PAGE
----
Another point is that in several places, the Law states clearly that both the man and the woman who had the adulterous relationship are to be put to death. It is impossible to catch the woman in adultery without also catching the man who is with her in adultery. Yet Jesus makes no mention of the fact that the Pharisees twisted the Word of God for this test. And if they failed to bring the man who committed adultery with her, then (a) putting her to death would be a violation of the Law and (b) reduces the credibility of the claim that she was caught in adultery. The failure to mention the Pharisees breaking the Law in this way is a huge red flag.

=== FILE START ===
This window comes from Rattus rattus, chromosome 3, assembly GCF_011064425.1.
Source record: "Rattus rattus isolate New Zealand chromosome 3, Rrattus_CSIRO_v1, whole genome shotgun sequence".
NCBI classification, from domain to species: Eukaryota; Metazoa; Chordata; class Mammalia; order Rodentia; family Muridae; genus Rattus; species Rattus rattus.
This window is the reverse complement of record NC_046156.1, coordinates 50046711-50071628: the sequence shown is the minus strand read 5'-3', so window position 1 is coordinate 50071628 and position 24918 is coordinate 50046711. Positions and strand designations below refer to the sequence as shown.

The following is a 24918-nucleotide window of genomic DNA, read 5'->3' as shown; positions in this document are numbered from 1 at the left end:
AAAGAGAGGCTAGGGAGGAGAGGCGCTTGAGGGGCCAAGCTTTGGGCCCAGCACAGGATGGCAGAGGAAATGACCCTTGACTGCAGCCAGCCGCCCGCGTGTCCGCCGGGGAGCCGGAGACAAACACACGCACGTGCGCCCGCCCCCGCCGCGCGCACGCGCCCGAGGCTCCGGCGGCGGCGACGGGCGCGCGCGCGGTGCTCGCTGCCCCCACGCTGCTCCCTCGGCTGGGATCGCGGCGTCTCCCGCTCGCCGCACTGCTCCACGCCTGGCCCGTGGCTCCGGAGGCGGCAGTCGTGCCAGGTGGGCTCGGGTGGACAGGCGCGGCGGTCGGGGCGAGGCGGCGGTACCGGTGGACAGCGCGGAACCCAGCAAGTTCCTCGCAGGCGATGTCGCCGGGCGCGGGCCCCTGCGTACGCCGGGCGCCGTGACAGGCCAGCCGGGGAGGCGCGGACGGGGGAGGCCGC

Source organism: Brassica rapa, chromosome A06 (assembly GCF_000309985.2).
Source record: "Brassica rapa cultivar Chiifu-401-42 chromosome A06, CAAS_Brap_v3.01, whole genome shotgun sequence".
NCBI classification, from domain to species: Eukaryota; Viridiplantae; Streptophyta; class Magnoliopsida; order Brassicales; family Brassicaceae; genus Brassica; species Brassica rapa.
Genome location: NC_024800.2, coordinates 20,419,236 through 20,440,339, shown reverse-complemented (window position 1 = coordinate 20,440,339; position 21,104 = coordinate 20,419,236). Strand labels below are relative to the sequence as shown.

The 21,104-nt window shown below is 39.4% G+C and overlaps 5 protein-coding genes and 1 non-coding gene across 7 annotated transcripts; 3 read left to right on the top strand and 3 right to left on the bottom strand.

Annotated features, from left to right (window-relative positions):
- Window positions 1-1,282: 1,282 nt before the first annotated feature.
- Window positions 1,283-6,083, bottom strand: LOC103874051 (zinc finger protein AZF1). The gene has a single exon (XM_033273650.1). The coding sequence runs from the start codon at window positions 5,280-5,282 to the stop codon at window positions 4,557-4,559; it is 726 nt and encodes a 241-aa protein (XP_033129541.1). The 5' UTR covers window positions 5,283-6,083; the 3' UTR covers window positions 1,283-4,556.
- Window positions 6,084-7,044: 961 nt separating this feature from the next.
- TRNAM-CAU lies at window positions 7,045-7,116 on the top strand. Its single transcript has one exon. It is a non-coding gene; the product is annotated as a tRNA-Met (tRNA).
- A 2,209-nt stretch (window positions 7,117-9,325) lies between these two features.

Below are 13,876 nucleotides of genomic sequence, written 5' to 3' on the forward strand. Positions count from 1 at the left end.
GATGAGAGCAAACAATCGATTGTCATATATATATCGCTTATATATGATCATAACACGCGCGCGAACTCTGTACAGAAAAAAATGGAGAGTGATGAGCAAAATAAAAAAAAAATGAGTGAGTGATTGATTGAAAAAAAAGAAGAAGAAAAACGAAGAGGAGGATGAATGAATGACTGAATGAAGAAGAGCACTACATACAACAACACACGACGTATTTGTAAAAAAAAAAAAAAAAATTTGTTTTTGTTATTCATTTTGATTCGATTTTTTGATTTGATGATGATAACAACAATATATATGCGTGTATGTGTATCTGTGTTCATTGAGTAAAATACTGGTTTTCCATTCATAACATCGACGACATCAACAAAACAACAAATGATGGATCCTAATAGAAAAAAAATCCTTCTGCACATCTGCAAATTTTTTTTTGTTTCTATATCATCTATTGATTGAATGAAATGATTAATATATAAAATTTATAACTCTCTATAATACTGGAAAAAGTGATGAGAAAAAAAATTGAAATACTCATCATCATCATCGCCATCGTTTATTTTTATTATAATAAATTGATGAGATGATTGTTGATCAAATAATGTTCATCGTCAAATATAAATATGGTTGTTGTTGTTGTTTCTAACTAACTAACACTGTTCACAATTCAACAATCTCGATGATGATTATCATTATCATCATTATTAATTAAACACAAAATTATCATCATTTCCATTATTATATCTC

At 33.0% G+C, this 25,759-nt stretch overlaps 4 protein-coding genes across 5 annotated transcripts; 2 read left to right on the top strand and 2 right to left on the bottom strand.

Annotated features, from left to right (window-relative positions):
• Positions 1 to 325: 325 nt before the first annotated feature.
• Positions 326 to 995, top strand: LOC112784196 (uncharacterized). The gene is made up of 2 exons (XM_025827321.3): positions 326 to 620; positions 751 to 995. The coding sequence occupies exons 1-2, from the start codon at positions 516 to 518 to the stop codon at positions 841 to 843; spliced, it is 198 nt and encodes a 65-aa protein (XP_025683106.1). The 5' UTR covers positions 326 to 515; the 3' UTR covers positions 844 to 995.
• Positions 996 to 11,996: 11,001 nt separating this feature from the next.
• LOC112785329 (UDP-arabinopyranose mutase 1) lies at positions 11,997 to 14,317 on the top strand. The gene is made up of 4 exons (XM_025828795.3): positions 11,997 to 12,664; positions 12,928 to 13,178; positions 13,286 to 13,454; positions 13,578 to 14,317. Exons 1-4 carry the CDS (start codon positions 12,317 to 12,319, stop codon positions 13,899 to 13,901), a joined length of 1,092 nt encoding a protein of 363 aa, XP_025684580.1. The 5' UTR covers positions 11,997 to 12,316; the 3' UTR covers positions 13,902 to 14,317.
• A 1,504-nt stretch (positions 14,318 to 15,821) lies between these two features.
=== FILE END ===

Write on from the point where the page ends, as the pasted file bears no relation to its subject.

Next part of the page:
One interpretation of the saying "let he who is without sin cast the first stone" is that the saying means "let he who has not committed adultery with this woman cast the first stone". Jesus, knowing each person's deeds, would know who has or has not committed adultery with her. And each man would know if he has committed adultery with her. This would mean that all of the potential witnesses would be guilty of committing adultery with the woman, meaning they too deserve to be put to death. While this would be a good way to expose the hearts of those involved, it fails to address the fact that none of the other issues were addressed.